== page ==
Being a child of old horror movies that played on late night TV after the parents had gone to bed, I remember being hypnotized by Bela Lugosi as the Voodoo Master, Murder Legendre in the Universal Classic White Zombie, which is also consider the first full length zombie film. Legendre operated a sugar mill that was run entirely by zombies, but they were not zombies created by the release of a military chemical but by ancient voodoo practices. Instead of crazed, brain devouring creatures of the undead, they were actually subservient creatures that were trapped in a state between death and life. White Zombie is considered a classic and one of Lugosi's creepier performances and gave birth to a slew of zombie flicks to follow.
Then in 1968 George Romero reinvented the zombie in Night of the Living Dead. It was a sensation with political and social undertones as well as an atmospheric tension made even more chilling filmed in grainy black and white. Zombies were no longer the subservient followers of some maniacal voodoo master but now the result of chemical biological agents gone awry. These shuffling creatures craved human flesh to sustain themselves and with single minded purpose wrecked havoc on mankind. Of course mankind would put up a fight with an array of firearms, sharp instruments and whatever came in handy in an attempt to put down the undead horde with sometimes humorous results. Romero had brought back the zombie with a vengeance, it also gave way for a hoard of imitations and the zombie genre was given new attention.
But in was in the 1980's that Wes Craven went back to the roots and brought the hoodoo back into the zombie with the cult classic Serpent and the Rainbow. Craven based his film off the controversial novel of the same name written by ethnobotanist Wade Davis who claimed his book was nonfiction. Davis claimed that Haitian Hoodoo priest used a combination of tetrodotoxin, a powerful hallucinogen called Datura that would put an individual in a zombification state and render him under the control of the Hoodoo master. Of course Craven took license with the book and Davis wasn't very happy with the film and it added ridicule to his claims that Hoodoo priests could kept a subject in a zombie state for years. Yet, in spite of Davis' displeasure at seeing his work sensationalized, the movie brought the zombie back to its roots reminiscent of White Zombie.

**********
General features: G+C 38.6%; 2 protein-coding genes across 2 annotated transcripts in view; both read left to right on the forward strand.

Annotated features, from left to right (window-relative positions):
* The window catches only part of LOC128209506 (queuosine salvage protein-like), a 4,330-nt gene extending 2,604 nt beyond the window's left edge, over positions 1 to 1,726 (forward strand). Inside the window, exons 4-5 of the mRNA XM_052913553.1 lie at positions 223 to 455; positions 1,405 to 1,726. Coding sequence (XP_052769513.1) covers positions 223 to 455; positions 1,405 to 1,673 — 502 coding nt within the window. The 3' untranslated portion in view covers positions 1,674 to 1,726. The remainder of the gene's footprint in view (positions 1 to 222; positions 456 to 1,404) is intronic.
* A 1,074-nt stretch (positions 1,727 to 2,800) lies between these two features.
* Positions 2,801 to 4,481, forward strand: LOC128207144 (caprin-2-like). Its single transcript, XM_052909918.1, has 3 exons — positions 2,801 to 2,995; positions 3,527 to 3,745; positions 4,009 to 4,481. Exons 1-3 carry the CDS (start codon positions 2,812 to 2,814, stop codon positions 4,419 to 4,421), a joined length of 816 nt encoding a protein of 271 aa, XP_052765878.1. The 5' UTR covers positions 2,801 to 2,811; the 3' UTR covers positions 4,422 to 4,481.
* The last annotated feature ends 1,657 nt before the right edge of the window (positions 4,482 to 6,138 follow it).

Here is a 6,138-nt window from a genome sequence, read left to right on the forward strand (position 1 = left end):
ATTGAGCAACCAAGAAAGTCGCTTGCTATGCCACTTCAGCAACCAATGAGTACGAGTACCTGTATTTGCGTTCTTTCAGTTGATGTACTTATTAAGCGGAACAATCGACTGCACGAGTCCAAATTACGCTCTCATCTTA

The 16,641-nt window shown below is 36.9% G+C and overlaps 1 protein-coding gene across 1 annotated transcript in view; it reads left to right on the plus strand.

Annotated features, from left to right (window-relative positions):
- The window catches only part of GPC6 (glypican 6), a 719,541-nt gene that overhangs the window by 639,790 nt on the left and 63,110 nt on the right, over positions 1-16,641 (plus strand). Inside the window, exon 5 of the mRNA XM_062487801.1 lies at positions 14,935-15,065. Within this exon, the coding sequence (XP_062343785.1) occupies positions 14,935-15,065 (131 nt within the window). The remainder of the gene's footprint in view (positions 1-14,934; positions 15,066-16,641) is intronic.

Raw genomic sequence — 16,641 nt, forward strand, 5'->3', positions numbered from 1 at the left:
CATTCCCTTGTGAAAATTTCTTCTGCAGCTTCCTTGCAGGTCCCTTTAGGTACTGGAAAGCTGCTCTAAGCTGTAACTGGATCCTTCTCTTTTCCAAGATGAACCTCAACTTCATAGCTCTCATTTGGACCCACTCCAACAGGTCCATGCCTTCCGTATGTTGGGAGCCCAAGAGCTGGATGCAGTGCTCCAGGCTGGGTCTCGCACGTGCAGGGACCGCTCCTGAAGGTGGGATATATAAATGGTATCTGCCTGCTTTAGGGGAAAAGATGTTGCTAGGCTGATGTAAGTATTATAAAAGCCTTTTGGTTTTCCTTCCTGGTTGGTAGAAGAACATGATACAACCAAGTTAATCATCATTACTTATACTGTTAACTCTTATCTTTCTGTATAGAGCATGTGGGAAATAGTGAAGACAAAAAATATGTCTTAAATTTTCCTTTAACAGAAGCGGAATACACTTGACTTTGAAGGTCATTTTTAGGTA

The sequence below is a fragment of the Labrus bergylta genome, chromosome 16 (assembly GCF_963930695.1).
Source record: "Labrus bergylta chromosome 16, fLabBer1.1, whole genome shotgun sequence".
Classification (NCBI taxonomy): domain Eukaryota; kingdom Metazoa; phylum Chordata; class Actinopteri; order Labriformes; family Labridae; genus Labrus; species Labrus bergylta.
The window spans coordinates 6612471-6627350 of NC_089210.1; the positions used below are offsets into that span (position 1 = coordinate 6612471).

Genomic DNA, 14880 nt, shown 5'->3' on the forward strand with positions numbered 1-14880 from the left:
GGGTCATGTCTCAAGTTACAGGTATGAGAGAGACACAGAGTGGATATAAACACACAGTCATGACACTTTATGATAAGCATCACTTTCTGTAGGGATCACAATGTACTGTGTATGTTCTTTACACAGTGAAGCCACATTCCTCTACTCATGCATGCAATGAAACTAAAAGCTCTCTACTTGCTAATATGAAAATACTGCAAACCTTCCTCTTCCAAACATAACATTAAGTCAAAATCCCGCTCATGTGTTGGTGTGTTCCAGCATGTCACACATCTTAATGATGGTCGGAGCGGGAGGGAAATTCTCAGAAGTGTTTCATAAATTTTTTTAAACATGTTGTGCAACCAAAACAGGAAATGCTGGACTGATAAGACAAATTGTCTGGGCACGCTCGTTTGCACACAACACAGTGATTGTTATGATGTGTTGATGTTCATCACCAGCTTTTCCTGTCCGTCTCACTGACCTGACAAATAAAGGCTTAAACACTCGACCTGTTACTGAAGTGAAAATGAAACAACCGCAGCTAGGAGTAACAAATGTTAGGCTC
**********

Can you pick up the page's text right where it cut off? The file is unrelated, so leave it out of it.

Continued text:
Today the zombies in film are Romero's nightmarish, brain consuming, undead shuffle monsters that continues to horrify and even amuse us with their single minded obsession to eat those who unfortunately fall into their path. Films like the Resident Evil series, Romero's continued Living Dead series and even the horror comedies Shaun of the Dead and Zombieland now amble across the screen with dread determination. Even literature is entering the foray with Seth Grahame-Smith's Pride and Prejudice With Zombies.
It could be said that Romero did for the zombie can be compared to what Anne Rice did for the vampire.